As reported by The Sunday Times, baby clothes seller, Mothercare, could join a queue of UK retailers hoping to reduce costs by entering a company voluntary arrangement (CVA) – a form of insolvency aimed at protecting a business from going bust by reducing its costs.
If this action is agreed, this would result in the closure of one third of its 143 stores in the UK. Leases with landlords could also be renegotiated to alleviate the pressure on rent payments under an agreement. Mothercare would be joining other high street chains if this goes ahead including Select and New Look, with Carpetright considering a similar deal.
Mothercare is currently locked in rescue talks with creditors to refinance its debt before it breaches financial covenants. Company boss Mark Newton-Jones left last week but denied that his departure was forced by creditors. Former Tesco and Kmart executive David Wood was appointed as the new boss in a last-ditch rescue attempt.
Mothercare blamed its diminished Christmas trading on its decision to not discount during the crucial festive period. Sales picked up when the company started trying to aggressively discount to shift stock but profit margins were hit by the promotions.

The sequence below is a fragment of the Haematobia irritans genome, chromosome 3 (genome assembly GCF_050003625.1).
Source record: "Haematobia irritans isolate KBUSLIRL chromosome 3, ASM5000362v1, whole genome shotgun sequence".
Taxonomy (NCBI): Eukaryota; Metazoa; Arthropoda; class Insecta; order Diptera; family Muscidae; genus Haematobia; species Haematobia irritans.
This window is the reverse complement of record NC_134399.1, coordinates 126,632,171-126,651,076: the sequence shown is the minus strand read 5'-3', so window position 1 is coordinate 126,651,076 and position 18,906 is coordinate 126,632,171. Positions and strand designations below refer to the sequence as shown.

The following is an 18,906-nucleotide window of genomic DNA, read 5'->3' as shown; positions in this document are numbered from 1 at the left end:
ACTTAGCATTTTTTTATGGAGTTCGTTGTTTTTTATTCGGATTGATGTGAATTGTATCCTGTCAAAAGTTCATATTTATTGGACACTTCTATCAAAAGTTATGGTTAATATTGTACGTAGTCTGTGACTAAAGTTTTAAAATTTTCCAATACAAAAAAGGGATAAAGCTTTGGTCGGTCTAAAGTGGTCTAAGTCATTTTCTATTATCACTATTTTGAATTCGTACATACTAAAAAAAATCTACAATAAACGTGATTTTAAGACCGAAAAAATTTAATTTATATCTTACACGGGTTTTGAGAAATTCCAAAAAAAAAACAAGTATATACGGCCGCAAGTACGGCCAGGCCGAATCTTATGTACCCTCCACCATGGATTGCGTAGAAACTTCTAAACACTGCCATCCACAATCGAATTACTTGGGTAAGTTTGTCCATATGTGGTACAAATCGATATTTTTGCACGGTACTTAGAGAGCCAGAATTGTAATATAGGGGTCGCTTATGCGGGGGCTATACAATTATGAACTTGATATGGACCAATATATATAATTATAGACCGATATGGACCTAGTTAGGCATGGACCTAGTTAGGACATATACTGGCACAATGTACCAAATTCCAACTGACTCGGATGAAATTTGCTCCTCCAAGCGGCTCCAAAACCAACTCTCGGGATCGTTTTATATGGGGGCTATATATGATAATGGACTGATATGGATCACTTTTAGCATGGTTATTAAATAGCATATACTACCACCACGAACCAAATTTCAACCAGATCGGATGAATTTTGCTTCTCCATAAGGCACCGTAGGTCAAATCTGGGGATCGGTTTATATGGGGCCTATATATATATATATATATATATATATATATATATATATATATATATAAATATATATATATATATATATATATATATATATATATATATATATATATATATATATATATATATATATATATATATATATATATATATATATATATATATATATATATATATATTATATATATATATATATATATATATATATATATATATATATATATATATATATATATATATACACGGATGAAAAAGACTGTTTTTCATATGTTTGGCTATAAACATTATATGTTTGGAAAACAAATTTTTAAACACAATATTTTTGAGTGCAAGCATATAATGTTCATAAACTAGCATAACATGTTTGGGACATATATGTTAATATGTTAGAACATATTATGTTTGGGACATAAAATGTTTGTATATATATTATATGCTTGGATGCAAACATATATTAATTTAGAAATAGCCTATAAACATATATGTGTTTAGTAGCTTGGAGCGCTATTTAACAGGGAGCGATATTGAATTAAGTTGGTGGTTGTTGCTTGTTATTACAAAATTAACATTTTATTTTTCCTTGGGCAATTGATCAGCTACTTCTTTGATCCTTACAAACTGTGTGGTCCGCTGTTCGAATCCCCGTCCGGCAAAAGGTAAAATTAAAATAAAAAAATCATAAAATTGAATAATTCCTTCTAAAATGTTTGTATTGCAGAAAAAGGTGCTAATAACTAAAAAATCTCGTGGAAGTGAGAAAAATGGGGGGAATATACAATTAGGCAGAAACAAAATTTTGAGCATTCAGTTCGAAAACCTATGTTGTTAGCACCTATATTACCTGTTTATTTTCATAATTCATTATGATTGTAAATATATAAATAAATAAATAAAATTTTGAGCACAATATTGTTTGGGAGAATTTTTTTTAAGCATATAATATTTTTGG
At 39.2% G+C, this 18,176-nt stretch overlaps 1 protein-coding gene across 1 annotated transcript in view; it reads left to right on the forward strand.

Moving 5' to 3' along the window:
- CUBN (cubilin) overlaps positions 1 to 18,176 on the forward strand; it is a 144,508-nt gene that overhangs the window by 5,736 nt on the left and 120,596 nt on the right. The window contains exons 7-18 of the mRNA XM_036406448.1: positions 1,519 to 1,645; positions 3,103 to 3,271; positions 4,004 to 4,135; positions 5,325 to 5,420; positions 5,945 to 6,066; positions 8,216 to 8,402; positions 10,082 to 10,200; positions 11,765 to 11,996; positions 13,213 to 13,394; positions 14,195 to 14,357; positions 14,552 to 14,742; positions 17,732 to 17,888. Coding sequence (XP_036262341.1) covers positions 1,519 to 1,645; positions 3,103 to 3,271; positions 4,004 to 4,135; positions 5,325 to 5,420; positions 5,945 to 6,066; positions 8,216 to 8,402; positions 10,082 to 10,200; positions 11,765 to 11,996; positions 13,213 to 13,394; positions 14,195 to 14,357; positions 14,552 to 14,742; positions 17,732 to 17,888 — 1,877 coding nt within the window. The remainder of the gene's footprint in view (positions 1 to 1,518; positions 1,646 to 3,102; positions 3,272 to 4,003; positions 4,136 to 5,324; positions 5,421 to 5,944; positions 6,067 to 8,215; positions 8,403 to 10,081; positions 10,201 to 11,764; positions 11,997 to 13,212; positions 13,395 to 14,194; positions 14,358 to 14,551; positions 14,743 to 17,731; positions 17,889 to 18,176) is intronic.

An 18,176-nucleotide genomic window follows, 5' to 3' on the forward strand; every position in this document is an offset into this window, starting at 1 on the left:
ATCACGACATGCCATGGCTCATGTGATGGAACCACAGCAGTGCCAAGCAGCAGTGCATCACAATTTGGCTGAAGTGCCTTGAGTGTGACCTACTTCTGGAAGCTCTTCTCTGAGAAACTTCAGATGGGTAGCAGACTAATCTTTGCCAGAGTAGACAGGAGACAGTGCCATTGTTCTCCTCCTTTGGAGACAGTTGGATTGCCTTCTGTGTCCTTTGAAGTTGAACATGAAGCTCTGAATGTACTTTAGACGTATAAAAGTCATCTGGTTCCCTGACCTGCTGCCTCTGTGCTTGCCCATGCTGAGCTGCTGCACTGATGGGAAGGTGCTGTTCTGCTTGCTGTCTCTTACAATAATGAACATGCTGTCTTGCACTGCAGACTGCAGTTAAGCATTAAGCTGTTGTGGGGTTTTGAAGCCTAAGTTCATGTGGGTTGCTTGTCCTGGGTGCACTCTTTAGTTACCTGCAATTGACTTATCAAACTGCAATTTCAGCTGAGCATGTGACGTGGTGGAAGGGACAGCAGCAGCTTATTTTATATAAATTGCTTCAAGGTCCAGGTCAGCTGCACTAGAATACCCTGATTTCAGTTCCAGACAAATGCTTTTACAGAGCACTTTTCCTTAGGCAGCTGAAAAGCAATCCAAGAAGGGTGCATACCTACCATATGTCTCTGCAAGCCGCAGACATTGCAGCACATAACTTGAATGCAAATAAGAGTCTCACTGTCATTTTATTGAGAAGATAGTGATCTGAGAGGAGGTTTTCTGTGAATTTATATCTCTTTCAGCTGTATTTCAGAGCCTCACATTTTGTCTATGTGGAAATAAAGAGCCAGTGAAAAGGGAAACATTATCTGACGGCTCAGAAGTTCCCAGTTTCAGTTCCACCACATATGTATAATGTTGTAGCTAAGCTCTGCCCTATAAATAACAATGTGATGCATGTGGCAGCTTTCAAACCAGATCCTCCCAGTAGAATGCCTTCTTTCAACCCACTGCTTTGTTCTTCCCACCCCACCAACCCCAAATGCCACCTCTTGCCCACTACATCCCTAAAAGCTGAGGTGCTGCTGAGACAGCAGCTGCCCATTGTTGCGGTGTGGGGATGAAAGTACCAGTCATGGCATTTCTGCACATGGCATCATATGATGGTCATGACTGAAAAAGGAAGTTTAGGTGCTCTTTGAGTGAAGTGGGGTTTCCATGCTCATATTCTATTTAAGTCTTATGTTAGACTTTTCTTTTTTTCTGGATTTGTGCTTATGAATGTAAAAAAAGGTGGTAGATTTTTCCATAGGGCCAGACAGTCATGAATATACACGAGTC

A Mothercare spokesman told The Daily Telegraph that talks with the company’s lenders were “progressing constructively”.
The spokesman said that the company was “exploring additional sources of financing to support and maintain its transformation programme” and that talks about securing extra money were already underway.
Mothercare’s share price has dropped 85pc in less than a year to leave it on a valuation of just £33m. Last week Sainsbury’s was suggested as a potential takeover suitor for the firm, but this is still to be confirmed.
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